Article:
Inner vs. External Struggle

The obstacles faced by a character can be either internal or external. But the struggle leading to character growth and change is primarily internal.

“It is my conviction that 75 percent of your story is your main character’s inner journey, or character arc,” writes Jeff Gerke. 

As an editor, Jeff has seen the lack of a satisfying inner journey in the characters of newer writers. “The protagonist may go through many trials and make a significant decision or take a big risk, but there’s something lacking.” Gerkes observes that this is something organic that, if it had been there, would have made the story truly special. He says the best story involves a main character who has a problem, an unresolved inner conflict.”[3]

“People don’t change,” Gerke explains, “until the cost of staying the same gets too high.”[4]

While the struggle happens internally, in narrative nonfiction we can only judge the change or the inner thoughts based on what the real person actually did, said, or wrote. Since our stories are true, we must maintain this journalistic integrity.

“There’s always danger in trying to get ‘inside’ a character with nonfiction because truth and reality may be elusive and incomplete,” William Noble cautions. “What a writer ‘thinks’ a character felt or didn’t feel can only be as accurate as the source the writer uses for the information. An attempt to ‘fictionalize’ in the interest of adding drama can only lead the writer into trouble.”[5]

The Protagonist

Your story revolves around the protagonist—the main character in any story. If the piece is written properly, the protagonist will be the person the audience cares most about.

Merriam-Webster defines a 'protagonist' as : the principal character in a literary work (such as a drama or story); the leading actor or principal character in a television show, movie, book, etc.; a leader, proponent, or supporter of a cause; a champion.[6]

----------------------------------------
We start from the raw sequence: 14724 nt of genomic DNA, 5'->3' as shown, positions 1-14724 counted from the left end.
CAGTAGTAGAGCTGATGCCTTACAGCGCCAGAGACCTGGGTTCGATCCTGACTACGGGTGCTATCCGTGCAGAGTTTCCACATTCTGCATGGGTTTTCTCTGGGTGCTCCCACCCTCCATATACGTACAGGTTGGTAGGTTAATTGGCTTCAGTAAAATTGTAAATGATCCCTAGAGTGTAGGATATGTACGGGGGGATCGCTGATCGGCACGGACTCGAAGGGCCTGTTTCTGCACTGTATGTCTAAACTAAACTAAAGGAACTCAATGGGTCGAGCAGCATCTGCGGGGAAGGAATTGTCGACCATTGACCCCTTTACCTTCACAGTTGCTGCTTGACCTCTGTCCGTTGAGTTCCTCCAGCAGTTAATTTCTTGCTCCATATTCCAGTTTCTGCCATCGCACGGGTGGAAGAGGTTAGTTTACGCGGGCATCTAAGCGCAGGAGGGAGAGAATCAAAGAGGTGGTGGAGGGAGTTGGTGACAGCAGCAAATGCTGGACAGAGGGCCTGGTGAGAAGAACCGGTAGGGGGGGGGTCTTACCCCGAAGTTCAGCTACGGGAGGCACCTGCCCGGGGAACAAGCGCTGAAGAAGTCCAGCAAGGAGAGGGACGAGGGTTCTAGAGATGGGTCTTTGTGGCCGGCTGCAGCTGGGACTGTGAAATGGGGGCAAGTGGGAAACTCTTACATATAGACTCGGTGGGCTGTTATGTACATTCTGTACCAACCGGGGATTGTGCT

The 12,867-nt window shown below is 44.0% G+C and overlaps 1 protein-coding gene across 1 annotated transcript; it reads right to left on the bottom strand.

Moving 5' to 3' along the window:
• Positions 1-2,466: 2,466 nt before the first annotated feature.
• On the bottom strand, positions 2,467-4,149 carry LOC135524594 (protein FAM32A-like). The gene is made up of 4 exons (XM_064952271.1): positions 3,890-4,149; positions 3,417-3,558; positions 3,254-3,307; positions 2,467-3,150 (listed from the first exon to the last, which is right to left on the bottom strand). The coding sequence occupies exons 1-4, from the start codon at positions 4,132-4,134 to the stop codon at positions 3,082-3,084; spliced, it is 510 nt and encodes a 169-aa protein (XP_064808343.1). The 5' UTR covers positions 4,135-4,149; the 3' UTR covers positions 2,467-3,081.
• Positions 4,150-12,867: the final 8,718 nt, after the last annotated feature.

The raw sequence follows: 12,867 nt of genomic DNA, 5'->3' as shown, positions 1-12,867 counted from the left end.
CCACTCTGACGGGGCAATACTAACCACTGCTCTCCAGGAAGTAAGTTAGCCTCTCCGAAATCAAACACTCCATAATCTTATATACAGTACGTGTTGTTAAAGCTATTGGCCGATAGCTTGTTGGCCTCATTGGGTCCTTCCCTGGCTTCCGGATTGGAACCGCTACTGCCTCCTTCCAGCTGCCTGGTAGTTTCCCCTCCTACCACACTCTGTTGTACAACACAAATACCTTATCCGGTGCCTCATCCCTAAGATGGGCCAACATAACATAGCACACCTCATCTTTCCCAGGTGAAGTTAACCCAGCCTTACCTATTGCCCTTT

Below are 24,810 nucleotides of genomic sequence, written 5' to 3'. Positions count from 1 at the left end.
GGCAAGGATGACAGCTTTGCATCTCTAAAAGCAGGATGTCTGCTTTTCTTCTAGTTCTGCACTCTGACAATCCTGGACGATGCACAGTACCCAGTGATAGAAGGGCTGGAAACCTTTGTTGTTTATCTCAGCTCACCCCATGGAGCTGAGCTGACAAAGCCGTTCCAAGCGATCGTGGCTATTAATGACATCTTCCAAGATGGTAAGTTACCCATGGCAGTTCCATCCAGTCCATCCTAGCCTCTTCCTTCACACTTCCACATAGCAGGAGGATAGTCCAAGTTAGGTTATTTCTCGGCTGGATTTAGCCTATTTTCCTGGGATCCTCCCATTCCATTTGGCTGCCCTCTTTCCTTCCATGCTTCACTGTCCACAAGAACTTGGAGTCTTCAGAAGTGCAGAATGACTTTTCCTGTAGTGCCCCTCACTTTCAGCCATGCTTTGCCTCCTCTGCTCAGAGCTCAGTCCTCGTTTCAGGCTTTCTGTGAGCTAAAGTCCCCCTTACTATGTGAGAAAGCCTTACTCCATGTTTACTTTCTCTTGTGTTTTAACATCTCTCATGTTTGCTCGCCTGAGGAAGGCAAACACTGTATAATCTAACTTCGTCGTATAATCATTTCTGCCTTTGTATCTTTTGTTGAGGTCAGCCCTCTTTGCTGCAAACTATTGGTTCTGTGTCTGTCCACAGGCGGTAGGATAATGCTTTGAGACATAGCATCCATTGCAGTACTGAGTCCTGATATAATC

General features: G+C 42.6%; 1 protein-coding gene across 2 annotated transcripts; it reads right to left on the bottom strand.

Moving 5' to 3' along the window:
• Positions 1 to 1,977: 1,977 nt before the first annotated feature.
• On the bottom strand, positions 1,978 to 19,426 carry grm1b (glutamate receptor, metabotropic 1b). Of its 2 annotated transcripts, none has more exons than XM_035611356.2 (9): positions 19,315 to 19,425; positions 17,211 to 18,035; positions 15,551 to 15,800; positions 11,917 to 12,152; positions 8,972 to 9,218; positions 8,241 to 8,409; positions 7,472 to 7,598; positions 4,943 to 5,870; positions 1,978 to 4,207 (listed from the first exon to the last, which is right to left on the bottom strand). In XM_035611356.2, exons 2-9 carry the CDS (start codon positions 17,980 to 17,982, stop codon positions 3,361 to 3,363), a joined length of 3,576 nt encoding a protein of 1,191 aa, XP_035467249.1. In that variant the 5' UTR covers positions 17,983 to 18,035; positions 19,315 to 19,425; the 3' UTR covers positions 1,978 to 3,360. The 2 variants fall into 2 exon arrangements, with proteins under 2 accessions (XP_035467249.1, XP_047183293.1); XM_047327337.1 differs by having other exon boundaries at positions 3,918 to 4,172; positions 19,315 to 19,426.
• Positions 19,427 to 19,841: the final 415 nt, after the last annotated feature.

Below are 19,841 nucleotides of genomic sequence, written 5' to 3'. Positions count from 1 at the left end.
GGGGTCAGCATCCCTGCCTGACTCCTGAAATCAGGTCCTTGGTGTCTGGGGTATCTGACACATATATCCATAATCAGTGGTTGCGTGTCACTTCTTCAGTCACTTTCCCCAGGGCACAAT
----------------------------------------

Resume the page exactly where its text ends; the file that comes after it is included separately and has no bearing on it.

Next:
“The protagonist of a story is the character most changed by the dramatic action,” Martha Alderson explains. “All other characters and the setting(s), too, influence the protagonist’s journey toward her goal directly, indirectly, or thematically. The growth and transformation of the protagonist is the line that runs through the entire plot.”[7]

The protagonist must be introduced to the reader quickly—in his or her best light—at the beginning of the book. 

“In the first quarter of your story, you are inviting the reader to develop a relationship with your protagonist,” Alderson explains. “Just as when you meet someone for the first time, begin by showing the character on her best behavior. Show off her strengths. Hint at her weaknesses and flaws, but keep them in the background. This gives the reader time to get to know and like the protagonist. As the reader becomes comfortable with the character, she is more apt to endure the protagonist’s flaws, fears, and prejudices, and to forgive her when she reveals the darker side of herself.”[8]